Exercise is great for your skin: It promotes healthy blood circulation and delivers nutrients to skin cells (that’s why people often hail the “post-workout glow”), and it soothes your mind and promotes a positive mood—skin and mental health, as we know, are intimately connected.

However, people do occasionally voice some workout-related skin concerns, like clogged pores, flushing, or skin sagging. Speaking of that last gripe, we’ve seen a common theory floating around the internet that running makes your face appear gaunt over time—a concept known as “runner’s face.” However, like many aspects of skin care, it’s not as simple as it seems. Allow derms to weigh in.

As you can probably guess, “runner’s face” is a term used to describe someone’s complexion after years of running. It’s not a medical diagnosis by any means, but some people say long-distance running takes a toll on the skin over time. Essentially, the theory is that every time you pound the pavement, your jowls bounce up and down, and this constant gravitational pull can lead to sagging skin down the line.

Does running really cause skin sagging? 

You might hear the term “runner’s face” thrown around in everyday conversation, but what do the experts say? According to board-certified dermatologist Cynthia Bailey, M.D., founder of Dr. Bailey Skin Care, the science makes sense, as runners (namely, ultramarathoners) generally have a lower percentage of overall body fat. “Much of your facial appearance is dependent on facial fat pads—collections of facial fat that create youthful facial structure,” she says. “With loss of facial fat, skin sags and age-related facial features, such as the marionette lines and the loss of rounded cheek volume, become more prominent.” 

Everyone experiences gravitational wrinkles at some point (over time, your skin just sags!), but when you have less fat in your face to begin with, that process might happen a bit quicker. Board-certified dermatologist Joshua Zeichner, M.D., backs up the claim: “High-impact exercise takes a toll on the skin, because gravitational forces can be damaging to collagen and elastic fibers and contribute to sagging,” he tells mbg. “Moreover, as there is less fat in the face of runners, the faces tend to look more gaunt and older.” 

Not to mention, many endurance athletes do their running outdoors, and all that sun exposure can contribute to aging skin, especially if they leave that vulnerable skin unprotected. Let’s not forget that up to 80% of the signs of skin aging—including thinning and loss of elasticity—are due to UV damage.

But let’s back up for just a moment: Exercise is also so good for your skin! “There’s data showing that exercise can actually strengthen your mitochondria, which are your skin’s powerhouses,” Zeichner notes. We never want to demonize any sort of movement, and we often say the best type of exercise is that one that you’ll do—period and end of story.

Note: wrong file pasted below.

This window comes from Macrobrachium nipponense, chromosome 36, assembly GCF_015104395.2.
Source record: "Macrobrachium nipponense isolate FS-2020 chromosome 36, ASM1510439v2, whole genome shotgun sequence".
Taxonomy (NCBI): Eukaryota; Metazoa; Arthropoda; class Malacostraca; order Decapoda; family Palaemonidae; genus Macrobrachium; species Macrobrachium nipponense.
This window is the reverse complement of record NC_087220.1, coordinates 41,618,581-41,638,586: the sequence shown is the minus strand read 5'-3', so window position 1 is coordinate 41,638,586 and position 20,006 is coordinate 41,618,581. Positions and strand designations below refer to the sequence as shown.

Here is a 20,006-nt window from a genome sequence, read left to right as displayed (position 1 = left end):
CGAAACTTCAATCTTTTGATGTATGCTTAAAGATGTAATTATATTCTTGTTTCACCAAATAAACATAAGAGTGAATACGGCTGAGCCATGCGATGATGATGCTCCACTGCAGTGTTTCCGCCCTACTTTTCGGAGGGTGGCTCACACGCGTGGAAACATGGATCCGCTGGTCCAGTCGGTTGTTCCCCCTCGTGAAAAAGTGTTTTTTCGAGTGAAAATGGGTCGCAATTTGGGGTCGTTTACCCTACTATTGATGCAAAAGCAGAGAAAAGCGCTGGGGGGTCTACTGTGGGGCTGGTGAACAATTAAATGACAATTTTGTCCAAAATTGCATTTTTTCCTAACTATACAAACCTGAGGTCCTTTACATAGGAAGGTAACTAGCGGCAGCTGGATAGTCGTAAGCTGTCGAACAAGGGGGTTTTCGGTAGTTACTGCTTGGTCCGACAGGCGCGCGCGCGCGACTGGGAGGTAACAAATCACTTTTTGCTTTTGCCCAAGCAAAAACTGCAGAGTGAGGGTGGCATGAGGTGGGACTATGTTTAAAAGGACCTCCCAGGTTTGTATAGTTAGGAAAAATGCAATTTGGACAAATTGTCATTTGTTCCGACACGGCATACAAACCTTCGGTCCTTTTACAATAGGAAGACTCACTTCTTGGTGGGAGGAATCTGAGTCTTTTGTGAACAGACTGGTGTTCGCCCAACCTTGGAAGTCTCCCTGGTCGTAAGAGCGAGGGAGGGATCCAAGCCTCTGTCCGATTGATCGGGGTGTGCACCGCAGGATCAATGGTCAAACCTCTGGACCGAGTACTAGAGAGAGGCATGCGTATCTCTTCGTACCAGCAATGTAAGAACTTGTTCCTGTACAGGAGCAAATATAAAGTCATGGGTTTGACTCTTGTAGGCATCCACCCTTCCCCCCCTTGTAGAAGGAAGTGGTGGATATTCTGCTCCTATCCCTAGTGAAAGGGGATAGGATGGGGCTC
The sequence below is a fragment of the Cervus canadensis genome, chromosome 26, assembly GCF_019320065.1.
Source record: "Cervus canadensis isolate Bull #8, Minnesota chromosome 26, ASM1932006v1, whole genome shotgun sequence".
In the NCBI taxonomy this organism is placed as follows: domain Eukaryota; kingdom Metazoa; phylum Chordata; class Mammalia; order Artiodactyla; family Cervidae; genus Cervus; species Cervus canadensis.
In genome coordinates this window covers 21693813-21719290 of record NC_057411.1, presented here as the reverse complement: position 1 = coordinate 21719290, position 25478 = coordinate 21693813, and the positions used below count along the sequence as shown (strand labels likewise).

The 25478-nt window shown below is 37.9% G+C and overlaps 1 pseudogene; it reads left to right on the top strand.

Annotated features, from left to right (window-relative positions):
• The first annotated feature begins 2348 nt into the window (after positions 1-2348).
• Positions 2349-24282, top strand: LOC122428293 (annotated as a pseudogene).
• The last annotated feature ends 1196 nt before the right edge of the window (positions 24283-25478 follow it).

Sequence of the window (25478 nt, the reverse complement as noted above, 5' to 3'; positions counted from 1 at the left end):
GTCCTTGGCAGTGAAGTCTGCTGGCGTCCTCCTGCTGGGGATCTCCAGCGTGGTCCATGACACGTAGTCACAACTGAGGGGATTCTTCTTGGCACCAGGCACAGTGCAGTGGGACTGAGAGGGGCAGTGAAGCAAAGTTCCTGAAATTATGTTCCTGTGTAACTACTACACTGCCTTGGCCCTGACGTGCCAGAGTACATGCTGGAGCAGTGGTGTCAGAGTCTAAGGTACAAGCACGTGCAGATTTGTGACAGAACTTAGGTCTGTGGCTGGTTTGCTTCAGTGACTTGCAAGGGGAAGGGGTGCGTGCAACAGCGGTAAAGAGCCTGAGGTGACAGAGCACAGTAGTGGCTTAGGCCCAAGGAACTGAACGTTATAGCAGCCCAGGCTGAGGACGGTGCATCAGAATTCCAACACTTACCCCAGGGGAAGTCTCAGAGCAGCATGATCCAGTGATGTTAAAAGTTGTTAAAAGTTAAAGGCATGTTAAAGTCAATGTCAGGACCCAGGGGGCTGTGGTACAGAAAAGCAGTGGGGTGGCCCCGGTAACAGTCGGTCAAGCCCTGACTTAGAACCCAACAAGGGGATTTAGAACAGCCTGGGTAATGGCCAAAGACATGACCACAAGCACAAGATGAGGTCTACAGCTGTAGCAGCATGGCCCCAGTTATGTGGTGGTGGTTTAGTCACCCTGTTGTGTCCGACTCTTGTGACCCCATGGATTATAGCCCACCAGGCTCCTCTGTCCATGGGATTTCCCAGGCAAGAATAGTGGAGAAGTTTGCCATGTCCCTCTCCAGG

Plus, running is associated with a few skin-related benefits. “The regular training of endurance runners has been shown to reduce the presence of advanced elycation end products (AGEs) in skin by as much as 11% compared to untrained age-matched individuals,” says Bailey. “Accumulation of AGEs in skin is associated with skin aging, loss of skin elasticity, and reduced skin biomechanical strength.” 

So is runner’s face a real thing? Well, it is technically possible for your cheeks to hollow out from becoming so lean, but it’s usually only the case for ultramarathoners or someone who might be exercising to the extreme. However, it shouldn’t be too much of a concern; and if running makes you feel your best (no matter how many miles you log), then that’s really all that matters.

How to prevent sagging skin. 

To keep your complexion supple (whether you’re a runner or not), Bailey and Zeichner both emphasize sun protection. “If you are going to run, make sure to protect your skin daily with an antioxidant serum plus sunscreen before you exercise,” Zeichner suggests. Even if you tend to run at dawn or dusk, don’t skip this step. “Even early morning and late afternoon sun subjects a runner’s skin to intense UVA exposure known to cause collagen loss and wrinkles,” says Bailey. Also make sure to reapply throughout the day, especially for those working up a sweat.

“Including antioxidant-rich skin care products, such as green tea and vitamin C, is [shown] to slow skin oxidative damage due to free radicals that form from normal metabolic activities, as well as due to stress, poor diet, smoking, and sun exposure,” adds Bailey. Consider it a sign to add an antioxidant serum to your routine, if you haven’t already.

From there, you can fold in collagen-stimulating ingredients (like retinol) to keep the skin firm and strong; prevention is key when it comes to skin aging, but you can also head to the derm for an in-office treatment if the sagging does bother you.

At the end of the day, “runner’s face” shouldn’t scare you away from engaging in the exercise you love. There are some skin benefits associated with running, anyway, plus plenty of ways to delay crepey skin for as long as possible (since it ultimately happens to all of us). Just remember to protect your skin from UV rays before you hit the pavement, and you should be set.